Wednesday, 27 September 2017

Botters and Spotters

In my always humble opinion, the Q and A series from @Statsbet reached a peak a couple of weeks ago, and further evidence that it is now on the decline came yesterday with the disappointing news that the latest in the series was to be with an unknown - someone called Betfair Pro Trader. 

Talk about desperation and scraping the barrel, and rarely has the expression 'jumping the shark' been more apt.

Long time readers will know that I have never heard of James Butler of Betfair Pro Trader before, nor have I ever bought any of his books called Betfair Trading Techniques: Trading Models, Machine Learning, Money Management, Monte Carlo Methods & Algorithmic Trading.

But I'm always ready to learn something, in fact I have a saying that a day is lost if I haven't learned something new, so I took a look at the thoughts of this previously unknown trader who specialises in automated betting.

Number 2 blog! What a great question. I wonder why I wasn't asked the same one? 

The question of staking plans was asked, with James' reply below:
James could be accused of selecting Kelly because of the Irish connection, but it's a mathematical fact that the Kelly Criterion is the optimal staking method for maximising profits. However, in the real world of sports betting, Kelly has a couple of shortcomings, specifically that the precise edge is seldom known and the size of stakes and thus draw-downs using full Kelly means that most people will abandon it sooner rather than later. My 2008 post on the topic holds true, although the final paragraph's conclusion that:
 Increasing this [2% stake] to 3%, or occasionally 4% on an especially good play, is reasonable
was written in the days when many markets were still free of courtsiders, (or 'spotters' as James calls them), and opportunities were more plentiful for the skilled trader.

About level stakes, I would say that this is the only way to validate whether or not a system is profitable, and for comparing one strategy against another, but for building a bank, it's far too passive. My approach is to increase stakes as the bank builds. 

R J Miller uses a similar method to me, but with a plateau system to determine when he increases his stakes:
I bet 2% of my bank and continue to flat bet until my bank grows by at least 25%. Then I recalculate the 2%. Thus, if I started with $10,000, I would bet $200 a game until my bank grows to at least $12,500. At that point, I would refigure my unit to $250. I bet flat until I reach at least $15,625. My actual risk-reward ratio doesn't get too high. The other thing that I do that is unique and rather arguable is that I never lower my bet. Remember, if you vary the bet, your breakeven goes up. At a 2% unit and three decades of experience, I am comfortable that I can ride through a losing streak. If you lose 10 games at $200 a bet and lower the bet to $180, you must win 12.2 bets to get back to even. This is how I get my 100% annual ROI. My actual bet goes up during the year as my bankroll reaches higher plateaus.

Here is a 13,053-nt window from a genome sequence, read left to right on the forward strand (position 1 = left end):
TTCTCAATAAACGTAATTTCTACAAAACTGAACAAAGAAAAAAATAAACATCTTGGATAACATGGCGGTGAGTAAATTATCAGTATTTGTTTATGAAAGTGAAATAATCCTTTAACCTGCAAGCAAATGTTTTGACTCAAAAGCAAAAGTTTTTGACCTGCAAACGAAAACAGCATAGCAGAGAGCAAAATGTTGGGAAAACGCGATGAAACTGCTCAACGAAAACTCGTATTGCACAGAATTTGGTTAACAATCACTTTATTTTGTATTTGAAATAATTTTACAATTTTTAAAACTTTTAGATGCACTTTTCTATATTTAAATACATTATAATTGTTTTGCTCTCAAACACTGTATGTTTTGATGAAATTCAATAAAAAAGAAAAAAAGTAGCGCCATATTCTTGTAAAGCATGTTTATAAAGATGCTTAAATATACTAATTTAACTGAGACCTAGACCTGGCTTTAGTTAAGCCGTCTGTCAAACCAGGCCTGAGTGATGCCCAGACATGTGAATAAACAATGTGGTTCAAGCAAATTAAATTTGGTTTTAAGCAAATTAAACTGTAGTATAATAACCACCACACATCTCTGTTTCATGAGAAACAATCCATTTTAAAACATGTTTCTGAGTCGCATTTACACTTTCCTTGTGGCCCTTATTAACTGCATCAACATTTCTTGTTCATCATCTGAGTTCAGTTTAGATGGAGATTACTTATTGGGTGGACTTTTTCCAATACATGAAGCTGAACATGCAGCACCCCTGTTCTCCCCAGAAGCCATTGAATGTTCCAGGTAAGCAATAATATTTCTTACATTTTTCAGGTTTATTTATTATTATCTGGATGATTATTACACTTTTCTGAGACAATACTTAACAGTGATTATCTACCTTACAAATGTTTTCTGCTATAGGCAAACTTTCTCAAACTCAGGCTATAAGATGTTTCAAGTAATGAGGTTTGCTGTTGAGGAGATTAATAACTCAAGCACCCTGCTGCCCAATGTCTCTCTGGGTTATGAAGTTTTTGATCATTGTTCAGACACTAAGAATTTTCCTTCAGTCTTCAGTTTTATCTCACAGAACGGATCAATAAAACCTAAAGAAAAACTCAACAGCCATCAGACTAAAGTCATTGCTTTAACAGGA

I really don't see the point of the plateau system here. We all have spreadsheets these days, and 2% of $10,000 is as easy to calculate as 2% of $10,123, so why slow down the bank growth unnecessarily? Each time the bank hits a high, increase your stakes.

It's also neither unique nor arguable to never lower the stake once it's reset.

If you're curious about the example on the left, and why the stake size is static despite wins, it's because many games are played on the same day, not necessarily simultaneously, and I (hopefully) raise the stakes at the end of the day for consistency. Some days I might be home and in a position to raise the stake, but more often than not, I am having a life. I'm generally past the stage of checking results in real-time.

I jest about Mr. Butler of course. His expressed opinions about the realities of betting match my own, and he's always worth a read. You might not like what you read, and indeed James writes:
My wish is either to point people in the right direction or to frighten them off. I regard putting someone off betting/trading as of equal merit to teaching people useful skills.
How many fortune seekers are actually dissuaded from pursuing betting is debatable, but close to zero I would say. The nature of a gambler is to pay far more heed to the "winning is easy" garbage churned out from easily discredited sources if you really want to check, than to more rational thoughts and the logical conclusion that:
It's not impossible to make a profit, but it's hard work, and requires a certain disciplined mindset to achieve.

A jump in the number of hits to this blog over the past couple of days, and with Tweets like this one below, today could be an "enormous" one too.


Dr Tsouts said...

Speaking of banks and staking what do you suggest to those who follow many tipsters? Keeping a common bank or an individual for every tipster?I guess the second is better but we all have a life eventually...

James said...

If Master Cassini had actually read Betfair Trading Techniques he would have access to a spreadsheet and simulator to test level stakes against other money management systems.

Even a fractional Kelly kicks sand in the face of level stakes.

Whilst useful for testing a strategy, level stakes is woeful for building wealth.